Columns Ages of Man: Part 2, Steal My Sunshine!

Ages of Man: Part 2, Steal My Sunshine!

03/31/17 08:26:48 (6 comments)

by: Elena Vosnaki, Dr. Marlen Elliot Harrison

Figures of men with fragrance bottles in background

Men with a taste for scents don't grow on trees. Someone introduced them to fine fragrance, often at an early age, as we discussed in Part 1 our of Scented Ages of Man: Eau Baby. But, beyond a kids' cologne sprinkled after a bath, on which said kid seldom gets a veto, fragrance really gains cultural significance when kids reach primary school and get to watch their parents preparing for work or grooming before getting out for the evening. Who doesn't recall the smell of their father's shaving cream and the scent off a t-shirt or bathrobe when tucked into bed?  

This is the time when deep impressions are etched into the mind's hard drive and first conscious memories and lasting tastes are honed. Formative years, so to speak. Young boys steal a spritz off their father's bottles when not seen and they sometimes ask to get scented in their turn. From a grown up's point of view this is no doubt cute, but crucially it hides pedagogical value as well. Isn't it better to introduce young guys to proper perfume gradually and in an informed way than the (as a rule) abomination of Lynx/Axe body sprays they pick up themselves through mimicking their peers, which become SO prevalent during puberty? One needs to strike the iron when it's hot!

Therefore colognes for boys can be hand-me-downs with an innocuous, but still decent, formula or they can serve as an introduction into a product for their own age that doesn't look condescending or too babyish. We review some of the more characteristic ones. 



Acqua di Gio (Giorgio Armani)

Acqua di Gio pour homme

For Millennials, this is probably the cologne they grew up with, emanating from bathrooms and lockers the world over, in what has been a huge best-seller since its introduction in 1996. A prototype "marine scent", it has often been hailed as a fragrance women find irresistible (I suppose this depends on the age of the woman as well, as fashion trends and notions are cyclical), so men used to use it with a vengeance viewing it as "a safe choice". The combination of aqueous notes, reminiscent of sweet watermelon, and of citruses, with their refreshing tartness, makes for something rather innocuous yet pleasurable. Kids can easily like this mainly synthetic but oddly welcoming composition that doesn't make huge demands out of its wearer.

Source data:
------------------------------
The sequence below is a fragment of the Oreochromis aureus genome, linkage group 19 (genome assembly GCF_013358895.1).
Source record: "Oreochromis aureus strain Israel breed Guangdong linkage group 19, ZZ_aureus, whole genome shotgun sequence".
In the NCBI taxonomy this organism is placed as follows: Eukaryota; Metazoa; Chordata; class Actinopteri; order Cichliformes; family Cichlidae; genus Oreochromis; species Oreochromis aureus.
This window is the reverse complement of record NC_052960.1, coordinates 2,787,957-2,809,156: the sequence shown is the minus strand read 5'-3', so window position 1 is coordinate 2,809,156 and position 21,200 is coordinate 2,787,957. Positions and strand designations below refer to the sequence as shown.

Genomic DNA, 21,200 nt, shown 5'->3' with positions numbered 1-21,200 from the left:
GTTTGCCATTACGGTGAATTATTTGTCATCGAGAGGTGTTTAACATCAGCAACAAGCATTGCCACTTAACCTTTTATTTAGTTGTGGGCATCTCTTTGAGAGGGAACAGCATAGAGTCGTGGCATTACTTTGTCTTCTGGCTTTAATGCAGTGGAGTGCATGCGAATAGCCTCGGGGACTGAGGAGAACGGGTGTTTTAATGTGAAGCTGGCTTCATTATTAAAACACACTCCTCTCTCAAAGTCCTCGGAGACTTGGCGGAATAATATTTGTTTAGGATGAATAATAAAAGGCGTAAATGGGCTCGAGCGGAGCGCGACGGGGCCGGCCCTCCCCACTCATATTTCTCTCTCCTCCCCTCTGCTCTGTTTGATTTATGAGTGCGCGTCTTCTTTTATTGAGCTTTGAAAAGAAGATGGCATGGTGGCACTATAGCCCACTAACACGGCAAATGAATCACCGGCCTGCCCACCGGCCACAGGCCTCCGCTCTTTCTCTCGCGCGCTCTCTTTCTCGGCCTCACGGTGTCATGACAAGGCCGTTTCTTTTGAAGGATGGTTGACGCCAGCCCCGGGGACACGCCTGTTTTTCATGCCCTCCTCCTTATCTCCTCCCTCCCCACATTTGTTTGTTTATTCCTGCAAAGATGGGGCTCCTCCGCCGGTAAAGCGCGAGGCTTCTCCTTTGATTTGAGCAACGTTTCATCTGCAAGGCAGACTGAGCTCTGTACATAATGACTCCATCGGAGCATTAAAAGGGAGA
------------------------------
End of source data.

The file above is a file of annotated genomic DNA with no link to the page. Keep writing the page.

Le Male (Jean Paul Gaultier)

Gaultier Le Male

Back in 1995 this didn't look like it would become that huge in popularity. It was too sweet for the times. It was also evidently camp with its rippled torso and sailor paraphernalia. It was also made by a French brand, for Pete's sake, fronted by a "crazy" looking guy always dressed in a matelot top! But it caught on spectacularly. Evidently all strides of life favoured it commercially. The advertisements and the scent were so tongue-in-cheek that you couldn't ridicule it; it had a healthy portion of self-sarcasm. The sweet lavender over coumarin-vanilla recalls a hint of classic fougère specimens, but the execution is nothing but. Now that fragrances for men have become increasingly sweet, Le Male continues to be popular with all ages of men (fathers and sons alike), but especially young ones who have rediscovered it. Quite a feat for something older than the age of its wearers.  


Totem Blue (Kenzo)

Kenzo Totem Blue